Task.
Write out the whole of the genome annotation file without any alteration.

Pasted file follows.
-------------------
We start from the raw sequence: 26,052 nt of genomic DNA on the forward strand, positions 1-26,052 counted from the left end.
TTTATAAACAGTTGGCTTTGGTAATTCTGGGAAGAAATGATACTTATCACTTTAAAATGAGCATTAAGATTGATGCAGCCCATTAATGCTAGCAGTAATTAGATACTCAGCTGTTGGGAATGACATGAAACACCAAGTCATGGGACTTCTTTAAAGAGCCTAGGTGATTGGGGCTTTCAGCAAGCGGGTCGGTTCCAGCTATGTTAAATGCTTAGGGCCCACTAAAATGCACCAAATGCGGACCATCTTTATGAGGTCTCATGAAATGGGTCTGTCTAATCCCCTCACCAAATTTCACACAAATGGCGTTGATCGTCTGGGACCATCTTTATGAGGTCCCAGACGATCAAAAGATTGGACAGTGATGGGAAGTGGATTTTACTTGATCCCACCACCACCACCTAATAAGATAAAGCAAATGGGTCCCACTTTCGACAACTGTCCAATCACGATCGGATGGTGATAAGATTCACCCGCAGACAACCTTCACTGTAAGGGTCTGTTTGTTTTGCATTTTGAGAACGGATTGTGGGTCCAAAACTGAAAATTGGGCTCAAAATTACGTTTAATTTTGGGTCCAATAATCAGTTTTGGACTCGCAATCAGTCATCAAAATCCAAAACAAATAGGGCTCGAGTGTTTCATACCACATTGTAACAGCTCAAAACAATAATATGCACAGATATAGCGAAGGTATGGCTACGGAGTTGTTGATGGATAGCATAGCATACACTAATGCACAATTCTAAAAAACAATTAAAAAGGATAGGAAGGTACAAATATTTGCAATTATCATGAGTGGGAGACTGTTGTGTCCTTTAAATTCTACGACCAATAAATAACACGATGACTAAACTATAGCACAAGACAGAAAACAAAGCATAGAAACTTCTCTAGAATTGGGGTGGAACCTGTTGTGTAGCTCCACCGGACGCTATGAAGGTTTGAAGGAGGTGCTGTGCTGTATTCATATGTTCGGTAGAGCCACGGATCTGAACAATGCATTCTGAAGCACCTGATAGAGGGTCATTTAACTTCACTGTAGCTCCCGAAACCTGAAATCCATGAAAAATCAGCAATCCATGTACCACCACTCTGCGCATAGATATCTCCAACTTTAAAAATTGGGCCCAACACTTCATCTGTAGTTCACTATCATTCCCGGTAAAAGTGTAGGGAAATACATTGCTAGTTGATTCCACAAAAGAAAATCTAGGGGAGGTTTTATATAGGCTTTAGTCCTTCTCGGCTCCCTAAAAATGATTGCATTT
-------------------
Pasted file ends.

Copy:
We start from the raw sequence: 26,052 nt of genomic DNA on the forward strand, positions 1-26,052 counted from the left end.
TTTATAAACAGTTGGCTTTGGTAATTCTGGGAAGAAATGATACTTATCACTTTAAAATGAGCATTAAGATTGATGCAGCCCATTAATGCTAGCAGTAATTAGATACTCAGCTGTTGGGAATGACATGAAACACCAAGTCATGGGACTTCTTTAAAGAGCCTAGGTGATTGGGGCTTTCAGCAAGCGGGTCGGTTCCAGCTATGTTAAATGCTTAGGGCCCACTAAAATGCACCAAATGCGGACCATCTTTATGAGGTCTCATGAAATGGGTCTGTCTAATCCCCTCACCAAATTTCACACAAATGGCGTTGATCGTCTGGGACCATCTTTATGAGGTCCCAGACGATCAAAAGATTGGACAGTGATGGGAAGTGGATTTTACTTGATCCCACCACCACCACCTAATAAGATAAAGCAAATGGGTCCCACTTTCGACAACTGTCCAATCACGATCGGATGGTGATAAGATTCACCCGCAGACAACCTTCACTGTAAGGGTCTGTTTGTTTTGCATTTTGAGAACGGATTGTGGGTCCAAAACTGAAAATTGGGCTCAAAATTACGTTTAATTTTGGGTCCAATAATCAGTTTTGGACTCGCAATCAGTCATCAAAATCCAAAACAAATAGGGCTCGAGTGTTTCATACCACATTGTAACAGCTCAAAACAATAATATGCACAGATATAGCGAAGGTATGGCTACGGAGTTGTTGATGGATAGCATAGCATACACTAATGCACAATTCTAAAAAACAATTAAAAAGGATAGGAAGGTACAAATATTTGCAATTATCATGAGTGGGAGACTGTTGTGTCCTTTAAATTCTACGACCAATAAATAACACGATGACTAAACTATAGCACAAGACAGAAAACAAAGCATAGAAACTTCTCTAGAATTGGGGTGGAACCTGTTGTGTAGCTCCACCGGACGCTATGAAGGTTTGAAGGAGGTGCTGTGCTGTATTCATATGTTCGGTAGAGCCACGGATCTGAACAATGCATTCTGAAGCACCTGATAGAGGGTCATTTAACTTCACTGTAGCTCCCGAAACCTGAAATCCATGAAAAATCAGCAATCCATGTACCACCACTCTGCGCATAGATATCTCCAACTTTAAAAATTGGGCCCAACACTTCATCTGTAGTTCACTATCATTCCCGGTAAAAGTGTAGGGAAATACATTGCTAGTTGATTCCACAAAAGAAAATCTAGGGGAGGTTTTATATAGGCTTTAGTCCTTCTCGGCTCCCTAAAAATGATTGCATTT